Dear Mommy B,
Thank you ever so kindly for the thank you letter. In all honesty, I don't feel that I should be thanked for anything that I've done over the last 9 months. I knew when I signed up for this whole parenthood thing that it was going to be a full-time job and there were going to be many things that were required of me. To me, it was all part of the job description - not necessarily going above and beyond.
When I read your letter, it reminded me of when I graduated high school. No, not because I had a child back then (which I didn't, Followers).... but because I was going off to college - which I had obviously applied and "signed up" for. I'll never forget when some of my friends (who were also going off to college) told me how excited they were for college because you weren't "required" to show up to class. They told me how you could skip class a few times and not have to worry about the school calling your parents. I replied with a dumbfounded look on my face, thinking to myself "You idiots... you're paying to take these classes. You applied to the friggin' school and when you got accepted, you understood that going to class was part of the deal. You signed up for this mess, so you better embrace it." I believed in holding myself to a higher standard than that. For me, going to class was not an option - it was a requirement. I can count the number of classes I missed in 4 years of college on two hands (that includes traveling for football and track).
So, it's really a matter of perspective. To me, taking care of all the things that are difficult for you to do these days is just part of the agreement - not a "nice to have", as they say in the corporate world. While some parents are satisfied with the bare minimum, they probably expect the same out of their kids. That's not how I roll. I put in the work when the work needs to be done.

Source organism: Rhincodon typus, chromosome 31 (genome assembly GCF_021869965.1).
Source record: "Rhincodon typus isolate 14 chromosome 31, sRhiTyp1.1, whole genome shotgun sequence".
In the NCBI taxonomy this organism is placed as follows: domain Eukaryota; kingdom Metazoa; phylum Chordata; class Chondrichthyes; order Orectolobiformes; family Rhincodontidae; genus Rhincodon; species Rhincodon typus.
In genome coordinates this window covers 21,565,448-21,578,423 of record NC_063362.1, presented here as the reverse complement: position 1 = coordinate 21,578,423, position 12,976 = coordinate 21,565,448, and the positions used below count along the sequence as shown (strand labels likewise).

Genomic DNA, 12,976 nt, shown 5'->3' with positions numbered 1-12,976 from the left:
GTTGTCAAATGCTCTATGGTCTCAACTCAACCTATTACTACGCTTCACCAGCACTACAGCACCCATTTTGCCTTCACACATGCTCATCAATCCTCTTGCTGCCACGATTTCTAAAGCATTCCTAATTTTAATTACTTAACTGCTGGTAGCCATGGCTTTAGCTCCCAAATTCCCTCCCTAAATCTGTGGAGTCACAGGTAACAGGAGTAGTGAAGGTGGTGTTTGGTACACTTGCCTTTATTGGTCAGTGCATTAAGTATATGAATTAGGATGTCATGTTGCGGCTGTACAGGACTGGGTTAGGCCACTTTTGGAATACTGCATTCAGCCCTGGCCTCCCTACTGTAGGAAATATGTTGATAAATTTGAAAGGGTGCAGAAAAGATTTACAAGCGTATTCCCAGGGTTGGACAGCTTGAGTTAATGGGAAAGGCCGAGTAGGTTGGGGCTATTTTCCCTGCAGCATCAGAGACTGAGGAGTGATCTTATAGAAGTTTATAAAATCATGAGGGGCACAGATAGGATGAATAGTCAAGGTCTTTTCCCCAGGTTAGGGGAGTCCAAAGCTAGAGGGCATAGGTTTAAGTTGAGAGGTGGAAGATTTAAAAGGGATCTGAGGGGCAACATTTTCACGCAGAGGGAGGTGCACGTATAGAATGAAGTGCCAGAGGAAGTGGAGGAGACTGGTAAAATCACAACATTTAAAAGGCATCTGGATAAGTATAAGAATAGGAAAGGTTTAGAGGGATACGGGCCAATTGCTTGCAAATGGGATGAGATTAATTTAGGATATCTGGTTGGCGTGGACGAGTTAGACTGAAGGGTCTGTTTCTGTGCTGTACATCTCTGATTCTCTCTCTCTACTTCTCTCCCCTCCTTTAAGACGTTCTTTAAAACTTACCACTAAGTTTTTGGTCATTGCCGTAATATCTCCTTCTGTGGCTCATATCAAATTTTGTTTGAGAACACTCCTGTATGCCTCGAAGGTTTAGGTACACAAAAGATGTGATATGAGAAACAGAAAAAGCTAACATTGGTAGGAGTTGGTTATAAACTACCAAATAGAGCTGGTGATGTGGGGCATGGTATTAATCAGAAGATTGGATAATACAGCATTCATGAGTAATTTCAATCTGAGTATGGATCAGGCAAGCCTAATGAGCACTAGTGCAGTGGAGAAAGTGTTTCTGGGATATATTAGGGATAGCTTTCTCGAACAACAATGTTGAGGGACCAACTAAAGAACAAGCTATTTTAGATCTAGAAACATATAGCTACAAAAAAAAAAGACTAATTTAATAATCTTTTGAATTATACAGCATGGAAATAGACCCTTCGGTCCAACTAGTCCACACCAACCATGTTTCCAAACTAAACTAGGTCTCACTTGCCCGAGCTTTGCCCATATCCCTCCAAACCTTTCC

It is I who really should be thanking you. You have basically sacrificed your body over the last three years for the sake of your children. Any mother knows what having children can do to a woman's body and how tough it can be to deal with. Now, let me be perfectly clear in stating that you've weathered the storm very well for being on child #2, but I can only imagine the mental toll it takes on you as well. You've had to lug a 30-lb. tire around your waist for the better part of those three years and I won't even get into the breast-feeding part of it. You've had your energy sucked out of you by the baby growing inside, and not to mention the months and months of interrupted sleep thanks to your bladder pre-birth and the baby themselves post-birth.
If I could have carried the babies instead, I would have - no questions asked. I know that doesn't make me sound very manly, but I would do anything to make things easier on you. What I'm trying to say is that I'm a little jealous of the intimacy you get to have with our children before anyone else does. So all those "extra" things I've been doing lately is really just my way of trying to even things up. And while our kids won't understand the sacrifice you've already made for them until they become parents themselves, I do. And for that I love you more than anything. You're the incredible one.